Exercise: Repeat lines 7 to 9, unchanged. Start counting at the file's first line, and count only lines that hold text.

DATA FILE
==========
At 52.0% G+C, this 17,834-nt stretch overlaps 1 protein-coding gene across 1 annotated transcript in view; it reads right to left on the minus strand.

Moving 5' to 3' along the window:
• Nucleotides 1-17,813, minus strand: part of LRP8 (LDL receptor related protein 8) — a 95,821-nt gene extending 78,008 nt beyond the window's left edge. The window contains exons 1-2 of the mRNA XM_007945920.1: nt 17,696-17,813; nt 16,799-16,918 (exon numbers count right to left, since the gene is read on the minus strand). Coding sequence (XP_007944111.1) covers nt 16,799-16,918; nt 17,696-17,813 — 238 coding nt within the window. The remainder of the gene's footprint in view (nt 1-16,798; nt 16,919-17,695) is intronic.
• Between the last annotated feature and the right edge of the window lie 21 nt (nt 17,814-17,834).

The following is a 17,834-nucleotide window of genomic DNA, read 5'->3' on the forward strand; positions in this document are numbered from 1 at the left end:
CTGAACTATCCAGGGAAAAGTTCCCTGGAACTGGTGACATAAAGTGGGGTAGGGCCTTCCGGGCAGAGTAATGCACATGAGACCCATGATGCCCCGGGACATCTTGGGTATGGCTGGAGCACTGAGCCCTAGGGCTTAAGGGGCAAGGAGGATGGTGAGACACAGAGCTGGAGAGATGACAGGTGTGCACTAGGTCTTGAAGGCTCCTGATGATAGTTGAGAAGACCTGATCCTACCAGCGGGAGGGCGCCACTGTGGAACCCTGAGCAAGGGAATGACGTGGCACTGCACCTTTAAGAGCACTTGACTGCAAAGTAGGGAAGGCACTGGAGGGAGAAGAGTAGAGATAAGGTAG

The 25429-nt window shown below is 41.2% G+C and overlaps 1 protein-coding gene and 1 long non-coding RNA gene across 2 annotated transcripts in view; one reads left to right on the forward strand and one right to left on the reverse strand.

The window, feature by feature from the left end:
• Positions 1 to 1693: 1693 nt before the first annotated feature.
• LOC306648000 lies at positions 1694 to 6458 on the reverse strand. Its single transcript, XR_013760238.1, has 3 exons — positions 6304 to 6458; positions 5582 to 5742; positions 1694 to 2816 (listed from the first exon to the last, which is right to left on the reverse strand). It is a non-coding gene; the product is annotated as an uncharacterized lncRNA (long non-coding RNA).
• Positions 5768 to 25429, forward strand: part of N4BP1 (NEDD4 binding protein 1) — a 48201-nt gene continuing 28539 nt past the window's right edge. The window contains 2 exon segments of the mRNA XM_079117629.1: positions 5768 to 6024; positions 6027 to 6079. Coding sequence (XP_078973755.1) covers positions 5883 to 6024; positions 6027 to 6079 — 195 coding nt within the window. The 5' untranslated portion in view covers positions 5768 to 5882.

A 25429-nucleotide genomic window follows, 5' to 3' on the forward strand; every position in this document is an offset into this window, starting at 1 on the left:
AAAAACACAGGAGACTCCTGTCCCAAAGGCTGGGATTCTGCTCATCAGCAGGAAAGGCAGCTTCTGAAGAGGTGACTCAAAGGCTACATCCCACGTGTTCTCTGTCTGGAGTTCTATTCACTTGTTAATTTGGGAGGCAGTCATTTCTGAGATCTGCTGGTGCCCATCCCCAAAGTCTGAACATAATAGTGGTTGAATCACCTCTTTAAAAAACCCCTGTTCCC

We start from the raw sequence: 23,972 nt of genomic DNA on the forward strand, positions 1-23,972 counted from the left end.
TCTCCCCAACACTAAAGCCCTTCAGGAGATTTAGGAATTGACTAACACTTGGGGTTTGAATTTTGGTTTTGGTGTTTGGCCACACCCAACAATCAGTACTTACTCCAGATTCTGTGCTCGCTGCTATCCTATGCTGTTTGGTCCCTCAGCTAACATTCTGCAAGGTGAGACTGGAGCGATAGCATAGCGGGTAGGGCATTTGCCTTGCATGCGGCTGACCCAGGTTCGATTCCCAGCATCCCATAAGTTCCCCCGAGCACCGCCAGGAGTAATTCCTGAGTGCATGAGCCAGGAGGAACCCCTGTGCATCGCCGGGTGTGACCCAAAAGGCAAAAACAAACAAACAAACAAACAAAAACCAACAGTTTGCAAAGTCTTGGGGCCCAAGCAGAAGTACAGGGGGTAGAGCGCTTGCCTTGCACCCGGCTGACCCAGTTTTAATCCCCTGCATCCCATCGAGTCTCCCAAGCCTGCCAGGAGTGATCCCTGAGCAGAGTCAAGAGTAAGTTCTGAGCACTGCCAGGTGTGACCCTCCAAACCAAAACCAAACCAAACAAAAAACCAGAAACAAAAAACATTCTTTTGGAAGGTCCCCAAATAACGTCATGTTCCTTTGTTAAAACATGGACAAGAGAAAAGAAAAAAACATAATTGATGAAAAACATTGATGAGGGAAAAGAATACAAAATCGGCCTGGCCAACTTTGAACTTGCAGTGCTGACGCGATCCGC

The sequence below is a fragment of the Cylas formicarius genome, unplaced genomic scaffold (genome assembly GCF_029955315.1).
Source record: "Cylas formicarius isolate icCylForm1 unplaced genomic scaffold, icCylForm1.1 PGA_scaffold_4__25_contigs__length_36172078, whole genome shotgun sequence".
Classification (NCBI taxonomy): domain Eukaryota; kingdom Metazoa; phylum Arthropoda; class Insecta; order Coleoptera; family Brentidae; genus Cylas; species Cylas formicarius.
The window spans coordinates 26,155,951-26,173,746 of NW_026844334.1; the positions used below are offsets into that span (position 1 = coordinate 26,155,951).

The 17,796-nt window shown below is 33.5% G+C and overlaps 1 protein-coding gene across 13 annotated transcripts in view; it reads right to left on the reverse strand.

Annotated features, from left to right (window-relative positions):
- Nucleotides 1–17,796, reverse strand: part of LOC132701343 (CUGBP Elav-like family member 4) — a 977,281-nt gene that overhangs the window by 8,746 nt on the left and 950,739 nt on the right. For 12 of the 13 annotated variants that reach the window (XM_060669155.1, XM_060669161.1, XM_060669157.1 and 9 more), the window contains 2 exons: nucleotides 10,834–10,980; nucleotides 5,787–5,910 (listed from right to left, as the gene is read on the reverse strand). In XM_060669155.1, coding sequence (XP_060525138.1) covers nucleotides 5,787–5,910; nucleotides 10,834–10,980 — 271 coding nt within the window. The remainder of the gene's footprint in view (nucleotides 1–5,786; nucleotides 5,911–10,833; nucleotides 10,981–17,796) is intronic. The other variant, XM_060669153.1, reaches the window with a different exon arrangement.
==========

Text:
The 25429-nt window shown below is 41.2% G+C and overlaps 1 protein-coding gene and 1 long non-coding RNA gene across 2 annotated transcripts in view; one reads left to right on the forward strand and one right to left on the reverse strand.

The window, feature by feature from the left end:
• Positions 1 to 1693: 1693 nt before the first annotated feature.